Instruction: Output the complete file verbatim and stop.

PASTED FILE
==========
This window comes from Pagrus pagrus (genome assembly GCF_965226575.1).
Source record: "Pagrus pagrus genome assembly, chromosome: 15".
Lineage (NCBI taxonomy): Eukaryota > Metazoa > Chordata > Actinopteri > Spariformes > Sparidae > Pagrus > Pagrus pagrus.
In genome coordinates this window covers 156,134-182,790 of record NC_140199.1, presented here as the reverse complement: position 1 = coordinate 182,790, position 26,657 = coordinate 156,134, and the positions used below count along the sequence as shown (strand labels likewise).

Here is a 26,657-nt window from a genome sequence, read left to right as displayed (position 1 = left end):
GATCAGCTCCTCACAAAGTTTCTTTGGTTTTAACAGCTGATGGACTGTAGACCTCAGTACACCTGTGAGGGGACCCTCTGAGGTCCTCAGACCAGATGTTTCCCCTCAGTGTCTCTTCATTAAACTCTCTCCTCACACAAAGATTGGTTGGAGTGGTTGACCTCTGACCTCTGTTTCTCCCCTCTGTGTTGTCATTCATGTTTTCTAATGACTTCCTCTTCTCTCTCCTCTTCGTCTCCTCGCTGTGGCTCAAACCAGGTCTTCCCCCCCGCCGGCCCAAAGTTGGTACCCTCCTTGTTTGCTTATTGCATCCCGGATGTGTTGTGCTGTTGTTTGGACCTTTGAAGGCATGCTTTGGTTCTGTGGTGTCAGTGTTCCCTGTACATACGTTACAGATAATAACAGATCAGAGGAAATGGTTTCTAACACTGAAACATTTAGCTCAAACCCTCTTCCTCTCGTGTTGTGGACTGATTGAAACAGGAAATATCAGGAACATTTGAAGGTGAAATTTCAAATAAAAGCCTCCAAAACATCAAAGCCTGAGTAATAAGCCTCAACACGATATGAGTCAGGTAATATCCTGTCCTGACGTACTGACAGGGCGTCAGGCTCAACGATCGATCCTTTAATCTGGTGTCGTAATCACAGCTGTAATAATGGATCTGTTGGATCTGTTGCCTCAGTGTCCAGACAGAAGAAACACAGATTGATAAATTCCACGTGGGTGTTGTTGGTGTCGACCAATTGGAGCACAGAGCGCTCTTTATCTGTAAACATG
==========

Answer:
This window comes from Pagrus pagrus (genome assembly GCF_965226575.1).
Source record: "Pagrus pagrus genome assembly, chromosome: 15".
Lineage (NCBI taxonomy): Eukaryota > Metazoa > Chordata > Actinopteri > Spariformes > Sparidae > Pagrus > Pagrus pagrus.
In genome coordinates this window covers 156,134-182,790 of record NC_140199.1, presented here as the reverse complement: position 1 = coordinate 182,790, position 26,657 = coordinate 156,134, and the positions used below count along the sequence as shown (strand labels likewise).

Here is a 26,657-nt window from a genome sequence, read left to right as displayed (position 1 = left end):
GATCAGCTCCTCACAAAGTTTCTTTGGTTTTAACAGCTGATGGACTGTAGACCTCAGTACACCTGTGAGGGGACCCTCTGAGGTCCTCAGACCAGATGTTTCCCCTCAGTGTCTCTTCATTAAACTCTCTCCTCACACAAAGATTGGTTGGAGTGGTTGACCTCTGACCTCTGTTTCTCCCCTCTGTGTTGTCATTCATGTTTTCTAATGACTTCCTCTTCTCTCTCCTCTTCGTCTCCTCGCTGTGGCTCAAACCAGGTCTTCCCCCCCGCCGGCCCAAAGTTGGTACCCTCCTTGTTTGCTTATTGCATCCCGGATGTGTTGTGCTGTTGTTTGGACCTTTGAAGGCATGCTTTGGTTCTGTGGTGTCAGTGTTCCCTGTACATACGTTACAGATAATAACAGATCAGAGGAAATGGTTTCTAACACTGAAACATTTAGCTCAAACCCTCTTCCTCTCGTGTTGTGGACTGATTGAAACAGGAAATATCAGGAACATTTGAAGGTGAAATTTCAAATAAAAGCCTCCAAAACATCAAAGCCTGAGTAATAAGCCTCAACACGATATGAGTCAGGTAATATCCTGTCCTGACGTACTGACAGGGCGTCAGGCTCAACGATCGATCCTTTAATCTGGTGTCGTAATCACAGCTGTAATAATGGATCTGTTGGATCTGTTGCCTCAGTGTCCAGACAGAAGAAACACAGATTGATAAATTCCACGTGGGTGTTGTTGGTGTCGACCAATTGGAGCACAGAGCGCTCTTTATCTGTAAACATG